CID chief Shuhaily Zain’s damning ‘closed-door’ speech: Will police finally walk the talk?

It was a seven-minute, three-second video clip that set the internet on fire.

On Friday, the clip of newly-minted Bukit Aman Criminal Investigation Department director, Datuk Seri Mohd Shuhaily Zain, verbally eviscerating senior police officers during a closed-door meeting, went viral.

In it, Shuhaily called out officers who worked alongside syndicates – compromising the safety and lives of their brothers in blue for financial gain – and senior officers who tolerated a culture of malfeasance in the force.

At one point, Shuhaily questioned how sergeants and other low-ranking officers could afford to buy luxury vehicles on their pay grade.

Shuhaily pulled no punches, and fired salvo after salvo of withering fire during the CID Director’s Mandate Ceremony at Kompleks Cahaya in Universiti Sains Malaysia, Penang, on Oct 6.

While most Malaysians were largely in support of Shuhaily’s ‘brutal’ indictment of the problems plaguing the Royal Malaysia Police, there were those who were unimpressed that bits and pieces of his speech were made public.

They said it made those in the room – contingent CID chiefs and CID chiefs from district police headquarters nationwide – look bad. It basically confirmed an open secret, that there were dirty senior cops who abused their uniforms and badges to enrich themselves.

Others wondered why his speech was turned into a ‘video pilihan’ (selected video) and posted on the Royal Malaysia Police’s Facebook account.

It was a bitter pill to swallow for the 130,000-strong police personnel in the country as they continue to battle with the public perception of being incompetent, corrupt, and playing judge, jury, and executioner, in police stations. Shuhaily’s speech confirmed what was long suspected.

The speech was clearly between a CID director and his subordinates.

Wasn’t it supposed to be a ‘closed-door’ event? Was Shuhaily informed that his speech would be made public?

Will speeches by the IGP, during meetings among key personnel, also be made into ‘video pilihan’ and posted on social media?

There were those who wondered if the attempt to publicise the video would create a rift among Shuhaily, described as a no-nonsense cop, and his peers.

Shuhaily, after all, has been going places, having served as Penang police chief, and a three-month stint as Kuala Lumpur police chief before landing the job in Bukit Aman in August.

Shuhaily’s revelations echoed that of Tan Sri Abdul Hamid Bador’s shocking claims of a cartel within the police force that was working with criminals to get rid of him.

The difference is that the former Inspector-General of Police said this during his final press conference as the nation’s top cop – not in a room meant strictly for the ears of senior police officers.

Inspector-General of Police Tan Sri Razarudin Husain, in an exclusive interview with Media Prima published yesterday, said he was on a mission to restore the force’s honour and public trust in the institution.

He admitted that there were some bad actors. He went on to say that from January to Aug 31, this year, 90 police personnel were arrested by the Malaysian Anti-Corruption Commission. Razarudin said the force would not tolerate officers engaging in abuse of power and corrupt practices, pledging a commitment to ensure transparency on the matter.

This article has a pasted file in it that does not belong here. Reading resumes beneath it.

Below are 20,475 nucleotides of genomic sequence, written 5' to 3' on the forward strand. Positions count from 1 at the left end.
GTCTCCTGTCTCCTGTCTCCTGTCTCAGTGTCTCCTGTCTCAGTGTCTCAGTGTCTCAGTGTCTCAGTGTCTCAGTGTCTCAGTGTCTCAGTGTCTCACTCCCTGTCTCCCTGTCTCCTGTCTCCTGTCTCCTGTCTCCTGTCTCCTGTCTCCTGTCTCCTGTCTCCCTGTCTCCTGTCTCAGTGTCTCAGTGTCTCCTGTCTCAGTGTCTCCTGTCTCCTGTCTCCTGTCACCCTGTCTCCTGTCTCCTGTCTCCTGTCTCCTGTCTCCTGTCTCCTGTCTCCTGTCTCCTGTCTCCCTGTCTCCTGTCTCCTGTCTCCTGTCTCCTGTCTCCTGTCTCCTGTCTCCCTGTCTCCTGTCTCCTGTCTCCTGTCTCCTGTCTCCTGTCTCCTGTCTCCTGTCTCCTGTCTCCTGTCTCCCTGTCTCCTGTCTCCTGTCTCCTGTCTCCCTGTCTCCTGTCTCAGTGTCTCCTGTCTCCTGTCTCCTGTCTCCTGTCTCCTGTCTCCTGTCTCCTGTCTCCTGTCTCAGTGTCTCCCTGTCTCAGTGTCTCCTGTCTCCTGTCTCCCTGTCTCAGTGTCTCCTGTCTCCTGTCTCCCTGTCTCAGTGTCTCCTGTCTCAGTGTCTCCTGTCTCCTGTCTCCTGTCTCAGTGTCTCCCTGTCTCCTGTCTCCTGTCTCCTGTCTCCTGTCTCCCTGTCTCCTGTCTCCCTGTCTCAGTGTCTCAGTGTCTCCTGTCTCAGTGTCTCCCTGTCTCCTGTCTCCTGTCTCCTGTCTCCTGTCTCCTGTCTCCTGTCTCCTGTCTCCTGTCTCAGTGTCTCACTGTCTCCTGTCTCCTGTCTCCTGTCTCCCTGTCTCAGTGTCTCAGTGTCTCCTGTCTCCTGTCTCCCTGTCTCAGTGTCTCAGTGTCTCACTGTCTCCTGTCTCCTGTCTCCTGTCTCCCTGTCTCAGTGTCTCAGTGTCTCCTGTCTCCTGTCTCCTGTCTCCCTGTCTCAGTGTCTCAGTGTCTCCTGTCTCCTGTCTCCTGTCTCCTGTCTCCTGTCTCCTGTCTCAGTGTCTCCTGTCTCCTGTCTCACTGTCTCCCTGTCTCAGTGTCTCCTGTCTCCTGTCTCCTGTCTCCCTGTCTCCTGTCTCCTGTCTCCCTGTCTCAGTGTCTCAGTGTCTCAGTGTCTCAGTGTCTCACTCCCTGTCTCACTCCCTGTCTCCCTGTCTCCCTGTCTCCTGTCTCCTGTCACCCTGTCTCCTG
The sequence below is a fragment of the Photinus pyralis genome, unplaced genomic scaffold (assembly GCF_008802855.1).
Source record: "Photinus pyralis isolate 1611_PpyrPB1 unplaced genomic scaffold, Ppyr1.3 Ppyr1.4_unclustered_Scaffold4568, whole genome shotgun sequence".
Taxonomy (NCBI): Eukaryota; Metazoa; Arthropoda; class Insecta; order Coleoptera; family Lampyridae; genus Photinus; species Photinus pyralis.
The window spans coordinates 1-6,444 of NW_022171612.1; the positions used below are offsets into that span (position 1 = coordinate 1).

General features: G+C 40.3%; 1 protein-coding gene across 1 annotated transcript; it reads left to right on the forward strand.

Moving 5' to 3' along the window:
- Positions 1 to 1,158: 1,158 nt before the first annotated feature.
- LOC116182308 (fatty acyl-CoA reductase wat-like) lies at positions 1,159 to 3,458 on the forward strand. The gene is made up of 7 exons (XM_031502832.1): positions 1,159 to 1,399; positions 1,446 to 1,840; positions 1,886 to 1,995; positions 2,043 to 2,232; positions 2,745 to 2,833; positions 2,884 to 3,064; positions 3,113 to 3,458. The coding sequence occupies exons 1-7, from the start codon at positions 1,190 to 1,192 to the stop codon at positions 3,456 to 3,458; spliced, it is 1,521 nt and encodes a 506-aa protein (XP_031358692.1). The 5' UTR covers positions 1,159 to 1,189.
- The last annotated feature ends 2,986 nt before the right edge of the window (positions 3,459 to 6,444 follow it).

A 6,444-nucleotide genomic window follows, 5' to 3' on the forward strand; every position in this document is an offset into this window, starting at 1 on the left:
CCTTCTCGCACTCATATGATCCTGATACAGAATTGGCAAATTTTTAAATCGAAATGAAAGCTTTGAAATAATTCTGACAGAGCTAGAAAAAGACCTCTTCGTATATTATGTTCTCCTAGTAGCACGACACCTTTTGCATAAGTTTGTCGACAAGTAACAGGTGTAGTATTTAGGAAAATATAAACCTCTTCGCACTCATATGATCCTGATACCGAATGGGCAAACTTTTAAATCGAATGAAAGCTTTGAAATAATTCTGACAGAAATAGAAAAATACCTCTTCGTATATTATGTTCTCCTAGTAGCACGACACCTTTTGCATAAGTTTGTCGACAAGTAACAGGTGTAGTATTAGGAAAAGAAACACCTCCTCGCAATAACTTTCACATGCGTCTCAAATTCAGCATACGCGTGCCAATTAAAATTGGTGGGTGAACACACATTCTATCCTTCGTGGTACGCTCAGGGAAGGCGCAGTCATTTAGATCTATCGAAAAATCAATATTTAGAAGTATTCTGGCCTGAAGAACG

From January to August, 804 personnel were penalised for various disciplinary infringements. They include 475 receiving warning letters, 173 who were suspended from work, 144 who were fined, and 69 who were sacked.

“We will never collude (with them) and if the reporters (want information about them) we will give (them the information). We don’t want to condone (their wrongdoings),” Razarudin was quoted in the New Straits Times as saying.

But haven’t we heard this before?

‘Transparency’ means engaging and providing the media with detailed information, not just to the “friendly” few, via a WhatsApp group.

The force should also be open when it comes to cases of huge public interest. This includes the status of the investigation involving a football fan who was assaulted while watching the FA Cup final between Johor Darul Ta’zim and Kuala Lumpur City FC at the Sultan Ibrahim Stadium on July 22.

Restoring the public’s faith in the men and women in blue will take more than just videos or images of police personnel feeding stray dogs, or helping to change a flat tyre. It requires carrying out justice without fear or favour. The public must be kept informed of the status of cases of public interest as a matter of course. The police can ill-afford to adopt a policy of ‘ask, and then, only tell’. Inject humility and empathy while on the job.

For our men and women in blue to remain committed to their jobs, the decision-makers and those in Putrajaya must look into the welfare of the uniformed personnel. There needs to be additional manpower.

Razarudin recently said that the Royal Malaysia Police has proposed to the government that the starting salary for personnel at the rank of constable (YA1) of RM1,441 be adjusted to the national minimum wage of RM1,500 per month.

As a retired policeman once said during coffee: “A cop is not known by his name, but the badge and uniform he or she wears, and the institution he or she represents. Take that away, and only then will he or she understand the predicament of the average Malaysian.”

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